At FISHBIO, we’re big fans of building (slightly) larger-than-life fish puppets to parade at the Butte Environmental Council’s annual Endangered Species Faire. Our truly giant Mekong Giant Catfish was a huge hit at the 2015 event. When we found out the theme of the 2018 Faire was “Finned Migration,” we thought it only fitting to take the Giant Catfish for another loop in Chico’s Bidwell Park, and also decided to build it a companion – a giant freshwater stingray! The giant freshwater stingray (Himantura chaophraya) is a true behemoth living in the Mekong Basin, where FISHBIO conducts our Southeast Asia Program. These endangered stingrays can measure 8 feet across and 14 feet long! We thought a pair of migratory Mekong megafish were perfect ambassadors for endangered finned species.
Once again, we partnered with students at Chapman Elementary school to decorate the massive fish puppet. After learning some facts about rivers, fish migrations, and endangered species, the third grade students channeled their creativity to turn blank canvas into a conglomerate of artworks. The day of the Faire, students (and helpers) carried these sizable puppets, along many other student’s renditions of amazing critters, in the Procession of the Species. After the parade, children and adults alike enjoyed exploring the many educational exhibits and activities, such as a live animal show and making “salmon egg” bracelets.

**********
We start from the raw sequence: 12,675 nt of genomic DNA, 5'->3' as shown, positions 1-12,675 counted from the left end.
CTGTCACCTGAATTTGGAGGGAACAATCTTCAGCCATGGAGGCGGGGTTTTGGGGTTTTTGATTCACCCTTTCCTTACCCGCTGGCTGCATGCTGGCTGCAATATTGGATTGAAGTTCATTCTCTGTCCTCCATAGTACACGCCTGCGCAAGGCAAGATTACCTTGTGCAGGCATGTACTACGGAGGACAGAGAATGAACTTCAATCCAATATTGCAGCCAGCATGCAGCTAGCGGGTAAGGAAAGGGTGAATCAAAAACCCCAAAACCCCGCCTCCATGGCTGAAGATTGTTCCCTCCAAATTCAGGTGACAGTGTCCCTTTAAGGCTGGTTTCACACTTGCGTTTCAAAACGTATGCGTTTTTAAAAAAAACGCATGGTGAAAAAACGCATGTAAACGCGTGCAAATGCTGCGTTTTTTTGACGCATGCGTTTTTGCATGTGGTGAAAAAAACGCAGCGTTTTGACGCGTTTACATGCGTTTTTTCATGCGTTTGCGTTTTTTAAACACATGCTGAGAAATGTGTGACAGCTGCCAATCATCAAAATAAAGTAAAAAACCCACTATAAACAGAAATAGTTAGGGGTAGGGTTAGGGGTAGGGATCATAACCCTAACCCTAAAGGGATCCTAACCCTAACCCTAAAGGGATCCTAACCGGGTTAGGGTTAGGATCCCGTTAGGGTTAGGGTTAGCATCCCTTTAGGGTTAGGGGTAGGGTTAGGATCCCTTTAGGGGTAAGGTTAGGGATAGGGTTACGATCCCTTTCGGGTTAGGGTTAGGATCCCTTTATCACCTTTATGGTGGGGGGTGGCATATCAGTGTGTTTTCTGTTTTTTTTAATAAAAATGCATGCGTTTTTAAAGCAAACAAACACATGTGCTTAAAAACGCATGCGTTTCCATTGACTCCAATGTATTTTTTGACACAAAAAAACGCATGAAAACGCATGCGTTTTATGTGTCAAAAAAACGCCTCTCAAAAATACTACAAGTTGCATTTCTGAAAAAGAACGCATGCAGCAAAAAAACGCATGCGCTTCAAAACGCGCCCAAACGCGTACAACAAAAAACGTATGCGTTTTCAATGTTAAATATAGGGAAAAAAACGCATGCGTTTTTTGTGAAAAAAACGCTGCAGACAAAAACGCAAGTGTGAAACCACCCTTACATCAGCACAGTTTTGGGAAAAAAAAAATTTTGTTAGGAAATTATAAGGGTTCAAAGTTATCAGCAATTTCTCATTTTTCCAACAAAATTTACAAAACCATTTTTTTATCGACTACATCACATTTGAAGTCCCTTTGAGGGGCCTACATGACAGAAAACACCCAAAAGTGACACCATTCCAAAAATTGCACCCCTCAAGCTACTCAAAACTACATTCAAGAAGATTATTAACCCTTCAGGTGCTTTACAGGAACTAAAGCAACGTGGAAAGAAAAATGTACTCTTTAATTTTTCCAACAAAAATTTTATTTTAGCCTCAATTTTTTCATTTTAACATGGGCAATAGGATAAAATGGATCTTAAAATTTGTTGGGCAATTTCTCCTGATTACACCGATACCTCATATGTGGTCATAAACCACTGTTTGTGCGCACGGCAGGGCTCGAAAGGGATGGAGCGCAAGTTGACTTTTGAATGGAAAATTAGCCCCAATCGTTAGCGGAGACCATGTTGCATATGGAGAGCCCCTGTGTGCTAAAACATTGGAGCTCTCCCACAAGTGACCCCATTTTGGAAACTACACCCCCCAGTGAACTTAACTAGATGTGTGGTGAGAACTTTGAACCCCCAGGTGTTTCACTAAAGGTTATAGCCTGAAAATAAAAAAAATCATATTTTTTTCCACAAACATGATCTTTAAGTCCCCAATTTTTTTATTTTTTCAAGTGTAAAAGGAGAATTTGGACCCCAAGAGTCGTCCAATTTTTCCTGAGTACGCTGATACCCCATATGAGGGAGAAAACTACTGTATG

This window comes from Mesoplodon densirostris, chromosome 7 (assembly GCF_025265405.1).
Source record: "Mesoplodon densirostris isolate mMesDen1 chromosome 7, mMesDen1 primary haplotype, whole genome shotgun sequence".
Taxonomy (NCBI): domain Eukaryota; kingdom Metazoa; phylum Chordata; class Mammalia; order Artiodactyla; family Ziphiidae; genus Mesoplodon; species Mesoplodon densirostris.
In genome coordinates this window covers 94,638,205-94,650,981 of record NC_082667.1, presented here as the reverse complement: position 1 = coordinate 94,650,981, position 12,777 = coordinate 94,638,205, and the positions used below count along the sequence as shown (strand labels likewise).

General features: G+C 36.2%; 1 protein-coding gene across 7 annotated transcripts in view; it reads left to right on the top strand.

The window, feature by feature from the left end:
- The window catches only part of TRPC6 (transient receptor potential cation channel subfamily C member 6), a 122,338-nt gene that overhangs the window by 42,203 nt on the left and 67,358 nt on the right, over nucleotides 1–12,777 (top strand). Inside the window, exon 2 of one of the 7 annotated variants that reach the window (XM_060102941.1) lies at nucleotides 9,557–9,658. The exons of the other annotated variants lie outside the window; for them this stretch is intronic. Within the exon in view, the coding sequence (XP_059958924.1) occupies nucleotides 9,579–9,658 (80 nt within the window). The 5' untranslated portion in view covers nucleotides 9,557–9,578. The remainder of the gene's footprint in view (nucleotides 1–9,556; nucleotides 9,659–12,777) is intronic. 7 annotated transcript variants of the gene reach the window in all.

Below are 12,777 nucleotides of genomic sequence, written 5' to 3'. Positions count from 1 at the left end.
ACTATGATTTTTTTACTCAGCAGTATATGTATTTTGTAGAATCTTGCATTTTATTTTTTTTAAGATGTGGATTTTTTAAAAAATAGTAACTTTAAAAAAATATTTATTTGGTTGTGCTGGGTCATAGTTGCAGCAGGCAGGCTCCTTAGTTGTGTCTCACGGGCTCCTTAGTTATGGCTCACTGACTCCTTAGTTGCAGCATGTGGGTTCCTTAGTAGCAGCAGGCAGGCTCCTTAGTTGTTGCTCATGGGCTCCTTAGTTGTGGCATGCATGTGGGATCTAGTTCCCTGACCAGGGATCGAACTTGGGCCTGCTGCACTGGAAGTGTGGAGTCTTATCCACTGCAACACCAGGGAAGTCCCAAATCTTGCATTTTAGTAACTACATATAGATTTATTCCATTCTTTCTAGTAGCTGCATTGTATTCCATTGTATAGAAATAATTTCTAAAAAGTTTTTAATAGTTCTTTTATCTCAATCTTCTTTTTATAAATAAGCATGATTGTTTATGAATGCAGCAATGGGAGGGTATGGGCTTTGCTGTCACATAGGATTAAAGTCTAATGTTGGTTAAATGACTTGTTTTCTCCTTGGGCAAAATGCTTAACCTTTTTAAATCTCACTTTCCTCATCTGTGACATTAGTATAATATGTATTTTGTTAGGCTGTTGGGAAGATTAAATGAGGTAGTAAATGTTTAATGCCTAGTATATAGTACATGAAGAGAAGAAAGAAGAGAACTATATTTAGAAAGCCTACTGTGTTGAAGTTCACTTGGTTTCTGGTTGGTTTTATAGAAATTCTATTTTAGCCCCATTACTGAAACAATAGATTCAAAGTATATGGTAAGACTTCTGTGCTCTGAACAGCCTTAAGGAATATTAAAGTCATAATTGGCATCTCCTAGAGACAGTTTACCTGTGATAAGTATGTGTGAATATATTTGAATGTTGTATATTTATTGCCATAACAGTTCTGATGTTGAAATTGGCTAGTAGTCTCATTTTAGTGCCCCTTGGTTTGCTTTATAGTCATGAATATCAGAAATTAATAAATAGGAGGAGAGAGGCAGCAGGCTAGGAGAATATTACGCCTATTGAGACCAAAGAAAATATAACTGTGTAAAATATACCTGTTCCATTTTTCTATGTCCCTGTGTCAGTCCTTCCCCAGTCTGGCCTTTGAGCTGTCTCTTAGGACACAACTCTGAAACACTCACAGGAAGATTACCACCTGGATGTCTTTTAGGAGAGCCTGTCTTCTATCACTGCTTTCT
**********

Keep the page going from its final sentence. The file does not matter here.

We loved the “Finned Migration” theme so much that our graphic designer submitted an entry to the Faire’s logo design contest – and won! We were particularly excited to see our winning design featured on the faire’s t-shirts and promotional materials. We always enjoy sharing our knowledge about fish, be it on the river, at events, or in local classrooms, and love to encourage curiosity about the natural wonders hidden under the water’s surface. Check out our highlights video of puppet making and the parade. We are already look forward to contributing to next year’s 40th annual Endangered Species Faire!